Most Recent Posts
- Julius Randle knew he had to sacrifice just like others for Kentucky to succeed
- Dakari Johnson appreciated the way Kentucky fans “stuck with us”
- Neal Brown would like one running back to emerge, but okay with running back by committee
- Julius Randle “can’t speak” on what Harrisons will do, but expects UK to have “amazing team” again
- After postseason run, Julius Randle “at peace” to leave Kentucky for NBA
- Julius Randle announces he’s leaving Kentucky to enter NBA draft
- Kentucky Wildcats TV: Julius Randle press conference on April 22
- Guest post: John Calipari book signing draws crowd, interesting tidbits on recruiting, pasta and more
By LARRY VAUGHT
Andrew Harrison, the top-rated point guard in the 2013 recruiting class, admits helping the Cats finish a win over Louisville — his only shortcoming was missing free throws late in the game — helped his confidence and “kind of got the monkey” off the team’s back by beating a ranked team.
“You always have to believe in yourself as a player no matter who you’re playing against. It’s definitely a confidence booster for our team (to beat Louisville),” Harrison said. “Just like when Julius (Randle) got hurt, it was tie game and stuff. We all believed that we could still win. That’s growing up in itself. We’re trying to get better.”
He said he sensed the team “toughness” and team play got better against Louisville.
“Everybody getting the ball, everybody being able to attack and getting in their spots. I’m just happy for them all,” Harrison said.
Calipari said other than the missed free throws, Harrison did make progress against Louisville.
“What I liked when the game was on the line and the game was in the balance, he made good plays. How about the pass he makes to Alex (Poythress)? He could have tried to shoot that. That dunk basically put it to 10 and kind of put it out of reach,” Calipari said.
Still, the coach says his point guard has to get better just like Teague did two years ago.
“Like (Teague) really struggled, worse than Andrew. And he came around and he ended up being a national championship point guard. But it’s going to take time, and the games we played early were probably not fair, and they weren’t fair for Marquis. They really weren’t,” Calipari said. “Andrew has to get better. He’s got to have a better understanding of what we want and then do it. If he doesn’t, I’m not communicating well enough.”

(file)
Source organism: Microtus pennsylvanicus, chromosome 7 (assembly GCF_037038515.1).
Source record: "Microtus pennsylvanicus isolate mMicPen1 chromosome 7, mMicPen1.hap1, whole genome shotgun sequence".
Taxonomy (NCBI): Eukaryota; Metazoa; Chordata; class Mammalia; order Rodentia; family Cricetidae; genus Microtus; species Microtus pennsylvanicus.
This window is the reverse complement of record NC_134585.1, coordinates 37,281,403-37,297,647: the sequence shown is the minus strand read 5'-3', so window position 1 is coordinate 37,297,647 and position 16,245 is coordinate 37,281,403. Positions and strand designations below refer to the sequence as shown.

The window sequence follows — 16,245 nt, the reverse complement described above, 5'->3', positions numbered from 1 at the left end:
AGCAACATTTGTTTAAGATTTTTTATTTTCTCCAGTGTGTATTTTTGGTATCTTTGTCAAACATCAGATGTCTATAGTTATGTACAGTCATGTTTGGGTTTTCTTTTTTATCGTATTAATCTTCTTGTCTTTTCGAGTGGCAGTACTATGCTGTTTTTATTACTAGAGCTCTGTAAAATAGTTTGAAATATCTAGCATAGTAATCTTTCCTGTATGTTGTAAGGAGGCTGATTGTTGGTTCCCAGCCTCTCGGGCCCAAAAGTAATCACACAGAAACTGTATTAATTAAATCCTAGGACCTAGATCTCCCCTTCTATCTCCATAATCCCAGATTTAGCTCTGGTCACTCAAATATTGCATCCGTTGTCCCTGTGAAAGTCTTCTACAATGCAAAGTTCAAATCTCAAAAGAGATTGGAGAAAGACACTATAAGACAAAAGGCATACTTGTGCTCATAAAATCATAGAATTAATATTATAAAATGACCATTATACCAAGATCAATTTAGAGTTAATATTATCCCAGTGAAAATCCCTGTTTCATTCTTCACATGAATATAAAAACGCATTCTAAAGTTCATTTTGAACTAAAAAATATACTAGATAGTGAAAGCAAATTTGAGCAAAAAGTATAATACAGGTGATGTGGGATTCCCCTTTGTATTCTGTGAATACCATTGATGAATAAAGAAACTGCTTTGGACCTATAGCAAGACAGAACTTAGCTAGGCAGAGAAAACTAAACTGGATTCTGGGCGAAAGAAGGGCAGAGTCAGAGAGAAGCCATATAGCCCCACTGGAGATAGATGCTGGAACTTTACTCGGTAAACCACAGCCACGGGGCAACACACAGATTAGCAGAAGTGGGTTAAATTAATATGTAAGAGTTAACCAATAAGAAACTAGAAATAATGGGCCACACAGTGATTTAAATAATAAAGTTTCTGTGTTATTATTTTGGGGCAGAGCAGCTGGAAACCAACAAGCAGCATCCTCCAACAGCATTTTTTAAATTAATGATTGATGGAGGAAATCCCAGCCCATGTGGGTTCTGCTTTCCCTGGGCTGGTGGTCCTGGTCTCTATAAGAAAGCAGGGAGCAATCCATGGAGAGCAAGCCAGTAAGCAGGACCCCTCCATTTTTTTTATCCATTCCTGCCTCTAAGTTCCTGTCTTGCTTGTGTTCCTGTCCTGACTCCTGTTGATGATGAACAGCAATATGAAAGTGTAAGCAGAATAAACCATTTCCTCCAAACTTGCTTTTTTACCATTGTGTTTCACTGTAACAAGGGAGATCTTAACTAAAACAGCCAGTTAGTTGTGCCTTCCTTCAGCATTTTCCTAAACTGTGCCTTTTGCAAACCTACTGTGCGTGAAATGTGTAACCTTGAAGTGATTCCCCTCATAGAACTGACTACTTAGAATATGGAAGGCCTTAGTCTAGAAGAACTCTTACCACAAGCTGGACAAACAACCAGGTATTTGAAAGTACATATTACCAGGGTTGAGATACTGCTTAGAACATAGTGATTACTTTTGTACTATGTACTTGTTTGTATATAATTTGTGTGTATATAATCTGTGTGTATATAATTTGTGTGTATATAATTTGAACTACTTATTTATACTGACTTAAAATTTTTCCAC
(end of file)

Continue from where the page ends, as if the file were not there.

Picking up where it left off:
During UK’s win over Belmont when the Cats struggled and Calipari turned to Polson to run the team, he put Harrison on the bench by him so he could explain what Polson was doing right.
“I’m just going to keep working with him because at the end of the day, I want Andrew to be the best point guard in the country. I don’t want there to be any question. He has the talent, he has the ability, he has the mindset, I’ve just got to keep working with him,” Calipari said.
Teammates noticed a difference in Harrison’s play against Louisville, especially late in the game. They saw grit and playmaking that was missing in losses to Michigan State, North Carolina and Baylor.
“He didn’t want to lose this game. This was a real big game for him, and he stepped up. He had Russ (Smith) guarding him, which is a good defender, and he knew he had to step up his game. And that’s what he did,” freshman James Young said after the Louisville win.
“He grew up a lot. I’m proud of Andrew, stepping up to the plate and making big plays down the stretch. It was good,” Poythress added.
There were no complaints about his body language or attitude against Louisville, maybe the first game that’s happened this year.
“I try to stay off Twitter and all that stuff, but hey, it comes with the territory,” Harrison said of the criticism. “I feel like we took some punches (against Louisville) with Julius going down and stuff. It just showed our resilience and that we can do anything.”